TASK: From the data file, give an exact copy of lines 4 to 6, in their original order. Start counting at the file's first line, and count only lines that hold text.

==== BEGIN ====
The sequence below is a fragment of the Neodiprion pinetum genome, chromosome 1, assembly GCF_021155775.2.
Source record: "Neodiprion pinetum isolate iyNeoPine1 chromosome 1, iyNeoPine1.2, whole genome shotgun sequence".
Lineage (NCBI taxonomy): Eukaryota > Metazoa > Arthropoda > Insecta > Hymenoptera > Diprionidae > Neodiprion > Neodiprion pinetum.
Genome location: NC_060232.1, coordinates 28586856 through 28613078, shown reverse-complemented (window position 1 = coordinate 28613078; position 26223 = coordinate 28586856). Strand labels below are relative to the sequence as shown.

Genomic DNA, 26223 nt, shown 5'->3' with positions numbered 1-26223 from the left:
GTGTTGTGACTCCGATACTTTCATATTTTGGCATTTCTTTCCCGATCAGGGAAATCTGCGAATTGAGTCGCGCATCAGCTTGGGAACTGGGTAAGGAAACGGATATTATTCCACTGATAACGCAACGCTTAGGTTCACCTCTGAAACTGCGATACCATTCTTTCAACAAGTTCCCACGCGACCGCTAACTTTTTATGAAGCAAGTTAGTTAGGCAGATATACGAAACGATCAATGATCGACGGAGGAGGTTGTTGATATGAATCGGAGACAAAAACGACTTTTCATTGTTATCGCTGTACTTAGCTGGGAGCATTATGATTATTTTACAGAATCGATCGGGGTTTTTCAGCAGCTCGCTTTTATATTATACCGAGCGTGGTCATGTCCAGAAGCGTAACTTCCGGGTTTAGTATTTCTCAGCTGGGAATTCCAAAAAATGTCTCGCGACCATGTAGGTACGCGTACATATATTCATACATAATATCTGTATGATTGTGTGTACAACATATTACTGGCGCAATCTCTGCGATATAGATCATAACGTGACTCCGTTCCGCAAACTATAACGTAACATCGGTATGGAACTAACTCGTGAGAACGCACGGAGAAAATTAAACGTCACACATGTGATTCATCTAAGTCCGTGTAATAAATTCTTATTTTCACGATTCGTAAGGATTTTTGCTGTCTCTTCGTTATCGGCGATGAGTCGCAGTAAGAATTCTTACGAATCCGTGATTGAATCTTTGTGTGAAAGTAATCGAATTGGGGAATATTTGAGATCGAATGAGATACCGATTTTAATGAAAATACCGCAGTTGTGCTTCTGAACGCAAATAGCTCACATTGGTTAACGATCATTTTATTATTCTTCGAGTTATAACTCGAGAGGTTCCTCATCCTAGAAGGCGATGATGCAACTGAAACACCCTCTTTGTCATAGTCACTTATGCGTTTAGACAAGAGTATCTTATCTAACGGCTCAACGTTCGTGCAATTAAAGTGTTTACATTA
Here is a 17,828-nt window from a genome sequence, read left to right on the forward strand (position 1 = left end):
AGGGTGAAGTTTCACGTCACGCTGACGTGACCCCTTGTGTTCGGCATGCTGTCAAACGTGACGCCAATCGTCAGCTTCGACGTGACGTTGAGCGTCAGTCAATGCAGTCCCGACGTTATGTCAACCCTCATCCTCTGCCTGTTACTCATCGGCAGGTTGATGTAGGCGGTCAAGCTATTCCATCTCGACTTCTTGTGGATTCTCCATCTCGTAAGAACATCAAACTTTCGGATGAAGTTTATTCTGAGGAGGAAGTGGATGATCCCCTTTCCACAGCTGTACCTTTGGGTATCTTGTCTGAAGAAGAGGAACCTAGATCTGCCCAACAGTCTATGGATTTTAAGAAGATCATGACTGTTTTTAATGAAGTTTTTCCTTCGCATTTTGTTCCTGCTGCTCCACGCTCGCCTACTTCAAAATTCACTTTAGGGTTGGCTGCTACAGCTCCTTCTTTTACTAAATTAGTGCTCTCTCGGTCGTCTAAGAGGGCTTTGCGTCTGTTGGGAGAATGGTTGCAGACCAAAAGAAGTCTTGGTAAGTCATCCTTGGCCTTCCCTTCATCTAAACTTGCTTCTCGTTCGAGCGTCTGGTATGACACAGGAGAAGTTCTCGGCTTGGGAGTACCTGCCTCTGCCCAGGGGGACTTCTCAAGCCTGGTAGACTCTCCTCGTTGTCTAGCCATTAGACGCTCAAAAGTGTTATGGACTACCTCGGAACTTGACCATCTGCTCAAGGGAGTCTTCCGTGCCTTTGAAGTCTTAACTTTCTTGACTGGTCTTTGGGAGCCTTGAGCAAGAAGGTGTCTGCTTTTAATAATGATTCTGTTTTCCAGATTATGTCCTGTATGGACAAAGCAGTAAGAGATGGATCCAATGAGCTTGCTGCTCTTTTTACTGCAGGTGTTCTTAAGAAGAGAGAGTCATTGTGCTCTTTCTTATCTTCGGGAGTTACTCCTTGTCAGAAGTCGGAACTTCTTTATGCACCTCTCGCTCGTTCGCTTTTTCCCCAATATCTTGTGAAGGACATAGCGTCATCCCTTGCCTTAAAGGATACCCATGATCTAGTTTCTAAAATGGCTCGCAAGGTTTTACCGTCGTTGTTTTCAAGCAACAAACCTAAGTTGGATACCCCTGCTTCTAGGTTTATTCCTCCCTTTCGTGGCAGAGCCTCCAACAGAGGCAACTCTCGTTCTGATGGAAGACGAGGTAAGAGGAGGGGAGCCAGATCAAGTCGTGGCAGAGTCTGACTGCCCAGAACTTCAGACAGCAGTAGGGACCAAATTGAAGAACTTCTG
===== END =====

Genome location: NC_060232.1, coordinates 28586856 through 28613078, shown reverse-complemented (window position 1 = coordinate 28613078; position 26223 = coordinate 28586856). Strand labels below are relative to the sequence as shown.

Genomic DNA, 26223 nt, shown 5'->3' with positions numbered 1-26223 from the left:
GTGTTGTGACTCCGATACTTTCATATTTTGGCATTTCTTTCCCGATCAGGGAAATCTGCGAATTGAGTCGCGCATCAGCTTGGGAACTGGGTAAGGAAACGGATATTATTCCACTGATAACGCAACGCTTAGGTTCACCTCTGAAACTGCGATACCATTCTTTCAACAAGTTCCCACGCGACCGCTAACTTTTTATGAAGCAAGTTAGTTAGGCAGATATACGAAACGATCAATGATCGACGGAGGAGGTTGTTGATATGAATCGGAGACAAAAACGACTTTTCATTGTTATCGCTGTACTTAGCTGGGAGCATTATGATTATTTTACAGAATCGATCGGGGTTTTTCAGCAGCTCGCTTTTATATTATACCGAGCGTGGTCATGTCCAGAAGCGTAACTTCCGGGTTTAGTATTTCTCAGCTGGGAATTCCAAAAAATGTCTCGCGACCATGTAGGTACGCGTACATATATTCATACATAATATCTGTATGATTGTGTGTACAACATATTACTGGCGCAATCTCTGCGATATAGATCATAACGTGACTCCGTTCCGCAAACTATAACGTAACATCGGTATGGAACTAACTCGTGAGAACGCACGGAGAAAATTAAACGTCACACATGTGATTCATCTAAGTCCGTGTAATAAATTCTTATTTTCACGATTCGTAAGGATTTTTGCTGTCTCTTCGTTATCGGCGATGAGTCGCAGTAAGAATTCTTACGAATCCGTGATTGAATCTTTGTGTGAAAGTAATCGAATTGGGGAATATTTGAGATCGAATGAGATACCGATTTTAATGAAAATACCGCAGTTGTGCTTCTGAACGCAAATAGCTCACATTGGTTAACGATCATTTTATTATTCTTCGAGTTATAACTCGAGAGGTTCCTCATCCTAGAAGGCGATGATGCAACTGAAACACCCTCTTTGTCATAGTCACTTATGCGTTTAGACAAGAGTATCTTATCTAACGGCTCAACGTTCGTGCAATTAAAGTGTTTACATTA